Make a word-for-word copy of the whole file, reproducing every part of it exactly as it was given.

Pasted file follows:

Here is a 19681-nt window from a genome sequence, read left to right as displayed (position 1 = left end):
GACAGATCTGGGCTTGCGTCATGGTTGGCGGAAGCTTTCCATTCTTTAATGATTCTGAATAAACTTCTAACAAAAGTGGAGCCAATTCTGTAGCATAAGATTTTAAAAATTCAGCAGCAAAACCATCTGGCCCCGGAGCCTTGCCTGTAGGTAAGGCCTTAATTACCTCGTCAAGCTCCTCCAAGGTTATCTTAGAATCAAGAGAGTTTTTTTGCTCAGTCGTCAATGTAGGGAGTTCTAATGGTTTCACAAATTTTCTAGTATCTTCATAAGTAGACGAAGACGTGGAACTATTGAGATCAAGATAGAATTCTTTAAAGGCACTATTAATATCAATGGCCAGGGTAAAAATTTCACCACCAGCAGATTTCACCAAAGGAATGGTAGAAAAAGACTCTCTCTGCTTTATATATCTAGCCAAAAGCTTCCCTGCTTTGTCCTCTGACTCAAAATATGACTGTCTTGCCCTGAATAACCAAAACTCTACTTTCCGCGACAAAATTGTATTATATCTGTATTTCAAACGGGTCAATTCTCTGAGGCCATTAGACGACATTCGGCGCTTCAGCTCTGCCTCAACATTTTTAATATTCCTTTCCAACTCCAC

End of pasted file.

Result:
Here is a 19681-nt window from a genome sequence, read left to right as displayed (position 1 = left end):
GACAGATCTGGGCTTGCGTCATGGTTGGCGGAAGCTTTCCATTCTTTAATGATTCTGAATAAACTTCTAACAAAAGTGGAGCCAATTCTGTAGCATAAGATTTTAAAAATTCAGCAGCAAAACCATCTGGCCCCGGAGCCTTGCCTGTAGGTAAGGCCTTAATTACCTCGTCAAGCTCCTCCAAGGTTATCTTAGAATCAAGAGAGTTTTTTTGCTCAGTCGTCAATGTAGGGAGTTCTAATGGTTTCACAAATTTTCTAGTATCTTCATAAGTAGACGAAGACGTGGAACTATTGAGATCAAGATAGAATTCTTTAAAGGCACTATTAATATCAATGGCCAGGGTAAAAATTTCACCACCAGCAGATTTCACCAAAGGAATGGTAGAAAAAGACTCTCTCTGCTTTATATATCTAGCCAAAAGCTTCCCTGCTTTGTCCTCTGACTCAAAATATGACTGTCTTGCCCTGAATAACCAAAACTCTACTTTCCGCGACAAAATTGTATTATATCTGTATTTCAAACGGGTCAATTCTCTGAGGCCATTAGACGACATTCGGCGCTTCAGCTCTGCCTCAACATTTTTAATATTCCTTTCCAACTCCAC